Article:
"Does our teacher make certain preschool safety is a top priority in her classroom?"
When dropping their child off at school, every parent wants to leave knowing that their child is safe. It is every parent’s worse nightmare to get the dreaded phone call telling them their child was just hurt. Thankfully, in this day and age, preschools and daycares are taking extra measures to ensure each child remains safe and unharmed while at school.
Obviously, no child can go through every day completely unscathed. There will be times where they will trip and scrape their knee or bump into a table and get a bruise. These are all normal incidents.
As teachers, there are several measures you can take to prevent these injuries. Enforcing classroom rules, room arrangement and constant supervision are three very important ways to avoid injury.
Every child benefits greatly from having classroom rules and routines. Not only does it teach them how to fit in to society, but rules and routines also keep the children safe. Many teachers have the obvious rules such as no hitting or hurting our friends, no running inside, etc. The key is to make sure these rules are enforced consistently.
Children need to learn how to express their feelings in non-physical ways. As teachers, we need to make sure children know the words they can use to help them in a difficult situation. Otherwise, they will express their feelings through hitting, punching, kicking and biting.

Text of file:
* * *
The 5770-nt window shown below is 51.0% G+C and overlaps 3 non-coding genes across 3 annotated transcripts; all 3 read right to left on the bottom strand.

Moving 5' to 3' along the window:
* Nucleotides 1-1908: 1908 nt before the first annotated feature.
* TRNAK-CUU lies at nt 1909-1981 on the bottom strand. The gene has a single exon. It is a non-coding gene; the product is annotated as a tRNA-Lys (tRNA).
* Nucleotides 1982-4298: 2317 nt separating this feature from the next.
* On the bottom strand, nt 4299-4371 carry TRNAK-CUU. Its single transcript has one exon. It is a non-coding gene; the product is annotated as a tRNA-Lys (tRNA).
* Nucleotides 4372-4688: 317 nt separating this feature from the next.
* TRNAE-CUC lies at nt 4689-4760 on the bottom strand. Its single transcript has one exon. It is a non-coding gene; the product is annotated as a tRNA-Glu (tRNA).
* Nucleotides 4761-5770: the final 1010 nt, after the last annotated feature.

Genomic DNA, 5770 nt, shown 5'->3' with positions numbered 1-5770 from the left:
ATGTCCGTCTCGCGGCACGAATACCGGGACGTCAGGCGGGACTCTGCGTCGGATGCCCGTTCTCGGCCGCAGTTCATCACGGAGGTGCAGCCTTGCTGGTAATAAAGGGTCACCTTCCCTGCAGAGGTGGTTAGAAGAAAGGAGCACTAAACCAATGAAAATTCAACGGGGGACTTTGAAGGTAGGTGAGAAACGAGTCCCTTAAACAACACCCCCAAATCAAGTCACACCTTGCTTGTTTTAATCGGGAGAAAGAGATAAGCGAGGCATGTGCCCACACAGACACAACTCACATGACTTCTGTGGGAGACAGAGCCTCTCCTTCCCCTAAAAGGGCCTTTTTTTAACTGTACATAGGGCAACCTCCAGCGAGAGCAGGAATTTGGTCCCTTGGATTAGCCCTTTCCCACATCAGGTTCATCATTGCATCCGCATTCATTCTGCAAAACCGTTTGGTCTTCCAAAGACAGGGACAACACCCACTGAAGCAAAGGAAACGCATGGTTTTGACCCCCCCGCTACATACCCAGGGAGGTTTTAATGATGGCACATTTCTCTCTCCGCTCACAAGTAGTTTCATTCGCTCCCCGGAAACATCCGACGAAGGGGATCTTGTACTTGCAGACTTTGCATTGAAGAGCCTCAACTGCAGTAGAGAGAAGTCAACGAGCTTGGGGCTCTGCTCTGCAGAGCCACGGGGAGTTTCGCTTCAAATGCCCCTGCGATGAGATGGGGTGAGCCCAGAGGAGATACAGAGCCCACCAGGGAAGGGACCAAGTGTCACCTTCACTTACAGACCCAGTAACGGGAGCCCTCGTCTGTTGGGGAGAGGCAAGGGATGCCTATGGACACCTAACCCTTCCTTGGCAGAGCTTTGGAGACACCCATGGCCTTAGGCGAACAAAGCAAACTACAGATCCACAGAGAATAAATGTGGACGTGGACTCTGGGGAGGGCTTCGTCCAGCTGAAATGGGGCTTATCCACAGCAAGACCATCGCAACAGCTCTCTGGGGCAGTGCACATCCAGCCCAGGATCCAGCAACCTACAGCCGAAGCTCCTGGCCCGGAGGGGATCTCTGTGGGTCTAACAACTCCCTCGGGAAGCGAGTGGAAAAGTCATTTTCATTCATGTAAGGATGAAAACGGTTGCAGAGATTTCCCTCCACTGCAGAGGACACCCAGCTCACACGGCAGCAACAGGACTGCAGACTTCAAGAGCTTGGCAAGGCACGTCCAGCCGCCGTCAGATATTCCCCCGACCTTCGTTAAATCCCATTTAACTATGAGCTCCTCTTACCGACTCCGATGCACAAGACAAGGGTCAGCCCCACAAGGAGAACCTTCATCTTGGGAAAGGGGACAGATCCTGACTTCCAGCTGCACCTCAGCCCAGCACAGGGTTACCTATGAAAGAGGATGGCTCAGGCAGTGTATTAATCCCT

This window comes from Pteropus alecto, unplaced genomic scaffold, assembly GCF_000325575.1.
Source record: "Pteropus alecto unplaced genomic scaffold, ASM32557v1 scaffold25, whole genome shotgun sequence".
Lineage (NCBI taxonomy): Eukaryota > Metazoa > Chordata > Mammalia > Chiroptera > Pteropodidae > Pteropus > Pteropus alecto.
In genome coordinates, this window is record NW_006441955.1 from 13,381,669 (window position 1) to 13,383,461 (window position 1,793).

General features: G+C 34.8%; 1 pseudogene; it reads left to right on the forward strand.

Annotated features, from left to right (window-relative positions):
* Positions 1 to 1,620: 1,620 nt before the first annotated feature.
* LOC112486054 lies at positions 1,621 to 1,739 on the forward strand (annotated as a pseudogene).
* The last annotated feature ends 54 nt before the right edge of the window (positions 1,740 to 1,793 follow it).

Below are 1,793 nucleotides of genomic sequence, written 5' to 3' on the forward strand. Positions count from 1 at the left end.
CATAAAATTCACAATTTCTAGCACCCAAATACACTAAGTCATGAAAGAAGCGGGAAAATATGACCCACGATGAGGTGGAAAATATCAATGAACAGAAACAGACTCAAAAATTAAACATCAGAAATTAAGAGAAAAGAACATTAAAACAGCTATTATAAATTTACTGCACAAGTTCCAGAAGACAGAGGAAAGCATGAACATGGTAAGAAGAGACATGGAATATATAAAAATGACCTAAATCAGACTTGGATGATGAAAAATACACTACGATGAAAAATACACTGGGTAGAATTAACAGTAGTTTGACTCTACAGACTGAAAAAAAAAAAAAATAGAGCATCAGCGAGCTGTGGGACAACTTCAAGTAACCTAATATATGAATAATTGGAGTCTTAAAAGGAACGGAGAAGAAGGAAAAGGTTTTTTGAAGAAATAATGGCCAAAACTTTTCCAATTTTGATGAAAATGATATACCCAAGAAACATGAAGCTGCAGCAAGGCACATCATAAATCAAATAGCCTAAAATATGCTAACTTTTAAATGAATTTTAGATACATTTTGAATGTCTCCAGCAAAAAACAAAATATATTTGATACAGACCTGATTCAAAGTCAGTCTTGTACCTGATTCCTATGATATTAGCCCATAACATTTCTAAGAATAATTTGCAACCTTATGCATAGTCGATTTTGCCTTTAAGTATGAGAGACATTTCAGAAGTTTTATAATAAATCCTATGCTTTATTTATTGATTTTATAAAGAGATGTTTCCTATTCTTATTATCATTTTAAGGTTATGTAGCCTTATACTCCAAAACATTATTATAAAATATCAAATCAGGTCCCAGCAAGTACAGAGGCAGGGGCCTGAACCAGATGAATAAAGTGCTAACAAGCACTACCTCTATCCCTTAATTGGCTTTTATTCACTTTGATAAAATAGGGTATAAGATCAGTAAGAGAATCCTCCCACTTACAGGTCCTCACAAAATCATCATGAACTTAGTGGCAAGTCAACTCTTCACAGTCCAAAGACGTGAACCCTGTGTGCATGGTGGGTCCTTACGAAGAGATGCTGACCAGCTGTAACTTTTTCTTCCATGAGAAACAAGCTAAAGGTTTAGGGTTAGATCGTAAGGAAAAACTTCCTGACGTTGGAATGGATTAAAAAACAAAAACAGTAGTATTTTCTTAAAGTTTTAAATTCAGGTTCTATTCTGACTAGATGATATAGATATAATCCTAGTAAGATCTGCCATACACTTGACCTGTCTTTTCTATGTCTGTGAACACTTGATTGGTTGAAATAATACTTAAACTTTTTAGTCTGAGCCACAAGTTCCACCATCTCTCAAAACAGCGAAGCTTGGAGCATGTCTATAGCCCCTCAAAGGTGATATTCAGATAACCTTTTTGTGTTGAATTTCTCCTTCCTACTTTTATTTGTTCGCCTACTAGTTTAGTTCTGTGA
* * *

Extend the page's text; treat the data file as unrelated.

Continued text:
Making sure children know that running inside can be dangerous is also important. Remind them to always use their walking feet so they will not trip and fall.
Room arrangement is another way to ensure preschool safety. When there are big obstacles that children need to get around in a high traffic area, many accidents can occur. If there are big pieces of furniture sticking out, tripping and bumping will happen frequently.
Teachers also need to clean up spills immediately. Having your art easel across the room from the sink, for example, is an accident waiting to happen. We teach children to be independent and to clean up after themselves. So when they want to clean off the paintbrushes or other art supplies, they will know to use the sink.
However, if the sink is quite a bit away, chances are great that there will be plenty of drips happening. This will then lead to slipping. Doing these little things to your room arrangement can go a long way to establishing preschool safety.
Also, while you are looking over your room arrangement, take the time to check out the toys and furniture. Check for broken pieces, jagged edges or anything else that could have the potential to harm children. Throw them away or get them fixed.
Obviously it can be almost impossible to constantly have your eyes on all your children all of the time. But there are ways to allow for continuous supervision. One way is to see if there are any “blind spots” in your room. Blind spots are places where children can hide. This is where having a good room arrangement would come in handy!
Another way of maintaining good supervision is to know how many children you have---at all times! You should keep an attendance record if you do not already. This daily record should go everywhere with you during the day--to the gym, outside to play or on field trips.
I am the queen of minute-ly head counts...okay, not that often. But seriously, it is important to know where your children are at all times. This may sound obvious. You may be giving yourself a face-palm wondering, is she serious? I am.